Beginner in hiking with your dog? Below are some tips, tricks, and gear to help you on your adventures and eventually make you and your pup a pro!
Basic tips when getting into hiking with your dog!
Pick a trail you know your dog can handle, don't be afraid to start with something small. Those hikes can be just as fun as the big ones!
Be prepared! Bring plenty of water, poop bags, treats, snacks, dog boots, jacket (if needed based off of weather.), a spare leash, and your first-aid kit.
Be aware of the weather!Always check the weather conditions of the area your hiking before you head out and adjust your plans accordingly!
Know the rules! be respectful of any trail rules where you are hiking.
"How can I keep my dog comfortable while hiking and condition them for longer hikes?"
Having your dog feel safe and comfortable at all times is very important, especially when doing something like hiking and being away from their safe space such as your home.
Choose trails you know your dog can physically handle. Be aware of the environment. If your dog is easily spooked choose a quieter, less traveled trail. If they are more social an active, a busier trail would be perfect for your dog.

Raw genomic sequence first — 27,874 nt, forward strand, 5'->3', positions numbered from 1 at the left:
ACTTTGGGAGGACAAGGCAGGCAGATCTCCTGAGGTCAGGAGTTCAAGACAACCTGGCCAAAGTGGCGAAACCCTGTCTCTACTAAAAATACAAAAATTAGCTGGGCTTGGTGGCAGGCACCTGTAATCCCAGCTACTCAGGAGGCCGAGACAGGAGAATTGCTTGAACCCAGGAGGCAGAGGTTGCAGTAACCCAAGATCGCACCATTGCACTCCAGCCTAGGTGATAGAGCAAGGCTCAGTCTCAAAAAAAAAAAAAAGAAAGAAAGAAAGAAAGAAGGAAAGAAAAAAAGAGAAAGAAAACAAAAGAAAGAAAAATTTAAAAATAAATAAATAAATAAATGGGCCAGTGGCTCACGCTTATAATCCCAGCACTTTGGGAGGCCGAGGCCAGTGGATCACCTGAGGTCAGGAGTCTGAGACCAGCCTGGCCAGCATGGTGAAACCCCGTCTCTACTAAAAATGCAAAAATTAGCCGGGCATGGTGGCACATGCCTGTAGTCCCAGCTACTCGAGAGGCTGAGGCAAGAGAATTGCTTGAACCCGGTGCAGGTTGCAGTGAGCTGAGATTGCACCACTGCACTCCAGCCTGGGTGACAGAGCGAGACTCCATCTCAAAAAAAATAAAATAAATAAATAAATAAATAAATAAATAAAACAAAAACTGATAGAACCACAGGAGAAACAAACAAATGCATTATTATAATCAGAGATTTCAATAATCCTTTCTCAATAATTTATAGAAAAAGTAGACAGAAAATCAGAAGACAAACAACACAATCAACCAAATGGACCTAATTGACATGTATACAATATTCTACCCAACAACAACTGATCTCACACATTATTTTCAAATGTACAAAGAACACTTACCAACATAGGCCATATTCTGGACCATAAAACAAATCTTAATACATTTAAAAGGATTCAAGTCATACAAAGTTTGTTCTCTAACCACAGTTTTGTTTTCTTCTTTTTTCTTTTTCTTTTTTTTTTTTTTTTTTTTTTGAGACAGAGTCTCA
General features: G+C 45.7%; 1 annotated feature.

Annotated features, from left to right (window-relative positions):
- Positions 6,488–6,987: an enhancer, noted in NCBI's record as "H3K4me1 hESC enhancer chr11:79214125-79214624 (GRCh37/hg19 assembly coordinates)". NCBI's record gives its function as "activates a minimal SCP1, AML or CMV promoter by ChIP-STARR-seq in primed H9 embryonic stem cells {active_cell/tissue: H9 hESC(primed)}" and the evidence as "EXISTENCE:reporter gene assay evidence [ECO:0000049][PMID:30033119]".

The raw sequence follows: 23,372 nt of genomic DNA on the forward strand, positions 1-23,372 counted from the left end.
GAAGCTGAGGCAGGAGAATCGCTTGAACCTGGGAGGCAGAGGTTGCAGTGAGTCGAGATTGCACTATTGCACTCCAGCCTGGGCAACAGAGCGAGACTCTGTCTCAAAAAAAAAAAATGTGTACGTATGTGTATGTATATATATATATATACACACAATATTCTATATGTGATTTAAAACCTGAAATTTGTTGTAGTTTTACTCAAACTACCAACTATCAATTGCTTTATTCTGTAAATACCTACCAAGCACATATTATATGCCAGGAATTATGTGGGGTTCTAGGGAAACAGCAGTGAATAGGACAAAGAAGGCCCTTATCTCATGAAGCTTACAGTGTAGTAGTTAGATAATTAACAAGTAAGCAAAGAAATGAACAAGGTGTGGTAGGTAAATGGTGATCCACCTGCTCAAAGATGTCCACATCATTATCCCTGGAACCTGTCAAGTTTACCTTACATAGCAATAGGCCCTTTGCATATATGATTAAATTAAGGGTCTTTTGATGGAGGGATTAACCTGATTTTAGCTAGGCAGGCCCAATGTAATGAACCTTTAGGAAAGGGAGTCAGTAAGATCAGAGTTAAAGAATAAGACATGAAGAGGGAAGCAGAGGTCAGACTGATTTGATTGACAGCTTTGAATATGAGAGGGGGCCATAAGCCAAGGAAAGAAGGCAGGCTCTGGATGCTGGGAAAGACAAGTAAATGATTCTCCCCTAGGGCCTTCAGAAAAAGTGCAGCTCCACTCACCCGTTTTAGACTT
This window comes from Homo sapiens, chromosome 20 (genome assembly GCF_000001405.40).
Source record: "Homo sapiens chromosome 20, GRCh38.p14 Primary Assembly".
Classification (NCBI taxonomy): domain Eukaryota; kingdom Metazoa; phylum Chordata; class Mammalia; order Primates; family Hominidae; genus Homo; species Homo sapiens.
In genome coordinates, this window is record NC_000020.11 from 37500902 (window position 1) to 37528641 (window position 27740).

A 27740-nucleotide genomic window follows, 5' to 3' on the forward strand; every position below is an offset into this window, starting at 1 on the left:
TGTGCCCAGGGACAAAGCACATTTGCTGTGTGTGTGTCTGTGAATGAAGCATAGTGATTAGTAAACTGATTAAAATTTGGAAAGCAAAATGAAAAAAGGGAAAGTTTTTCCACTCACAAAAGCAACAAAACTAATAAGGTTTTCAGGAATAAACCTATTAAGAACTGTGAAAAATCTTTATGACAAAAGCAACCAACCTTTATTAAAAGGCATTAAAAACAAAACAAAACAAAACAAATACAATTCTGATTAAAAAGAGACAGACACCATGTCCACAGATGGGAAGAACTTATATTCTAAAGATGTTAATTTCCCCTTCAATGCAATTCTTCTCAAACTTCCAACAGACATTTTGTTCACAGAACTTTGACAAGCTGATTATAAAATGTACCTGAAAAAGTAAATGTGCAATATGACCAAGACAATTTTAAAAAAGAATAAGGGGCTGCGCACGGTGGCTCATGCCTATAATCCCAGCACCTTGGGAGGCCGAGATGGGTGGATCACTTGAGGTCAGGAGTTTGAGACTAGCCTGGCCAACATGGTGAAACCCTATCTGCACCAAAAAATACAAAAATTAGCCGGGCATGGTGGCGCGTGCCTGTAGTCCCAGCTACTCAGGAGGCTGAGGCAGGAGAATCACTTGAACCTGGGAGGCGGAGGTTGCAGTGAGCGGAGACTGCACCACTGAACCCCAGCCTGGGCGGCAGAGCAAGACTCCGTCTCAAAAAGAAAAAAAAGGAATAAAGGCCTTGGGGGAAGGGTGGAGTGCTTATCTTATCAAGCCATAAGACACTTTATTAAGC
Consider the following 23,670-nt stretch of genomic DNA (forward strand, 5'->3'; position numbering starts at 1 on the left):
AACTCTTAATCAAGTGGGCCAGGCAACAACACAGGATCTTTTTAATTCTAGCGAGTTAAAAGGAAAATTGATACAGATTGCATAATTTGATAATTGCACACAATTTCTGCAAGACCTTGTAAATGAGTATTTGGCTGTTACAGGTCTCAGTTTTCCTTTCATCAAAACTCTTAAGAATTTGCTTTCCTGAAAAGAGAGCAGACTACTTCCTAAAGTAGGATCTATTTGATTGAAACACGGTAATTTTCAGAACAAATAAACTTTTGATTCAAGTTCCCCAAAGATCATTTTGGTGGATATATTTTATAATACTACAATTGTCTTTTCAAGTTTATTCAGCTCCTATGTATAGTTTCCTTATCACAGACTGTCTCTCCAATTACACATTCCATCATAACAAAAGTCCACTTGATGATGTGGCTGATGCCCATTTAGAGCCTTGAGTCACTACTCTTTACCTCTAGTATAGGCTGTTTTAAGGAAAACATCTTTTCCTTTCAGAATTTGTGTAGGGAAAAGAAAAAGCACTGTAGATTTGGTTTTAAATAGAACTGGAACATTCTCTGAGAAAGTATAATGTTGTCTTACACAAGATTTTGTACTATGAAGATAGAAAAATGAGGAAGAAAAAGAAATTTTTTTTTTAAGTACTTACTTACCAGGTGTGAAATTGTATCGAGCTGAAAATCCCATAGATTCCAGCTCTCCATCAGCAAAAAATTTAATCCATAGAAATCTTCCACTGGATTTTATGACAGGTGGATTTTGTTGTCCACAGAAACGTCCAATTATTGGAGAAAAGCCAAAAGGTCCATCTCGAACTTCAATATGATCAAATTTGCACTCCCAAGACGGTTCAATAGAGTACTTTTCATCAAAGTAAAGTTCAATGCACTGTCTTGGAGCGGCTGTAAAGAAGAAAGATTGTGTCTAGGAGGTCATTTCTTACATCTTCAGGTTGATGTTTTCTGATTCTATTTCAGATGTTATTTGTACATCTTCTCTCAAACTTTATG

Be aware of trail laws, wildlife, and plants you will encounter to ensure safety for everyone.
When getting your dog ready to hike the big, longer hikes continue hiking more frequently on the smaller trails, from there choose trails that are a mile or 2 longer than the previous one you hiked. Continue to do this until you feel your dog has built up enough stamina to go on longer hikes and be sure to allow for recovery time in between each hike.
Have an older/senior pup who's never hiked but you want to start? Don't worry they can hike too!
One thing to consider is your dog might have arthritis and it is more common in older dogs, especially those that spent most of their life on hard surfaces, jumping up and down on a regular basis and that might not get as much movement and tend to be more of a couch potato. Before you get those joints and muscles moving more than they are used to be sure to see your vet and get proper treatment and health checks before hiking.
Choose shorter, gradual hikes, consider shorter loops rather than trails with long out and backs. Pick trails with easy to moderate terrain and try to hike when it's cooler, mornings and evenings are best (And you get the bonus of a gorgeous sunrise/sunset on the hike!) Most importantly allow for longer recovery times in between hikes to avoid injury and overwhelming your dog.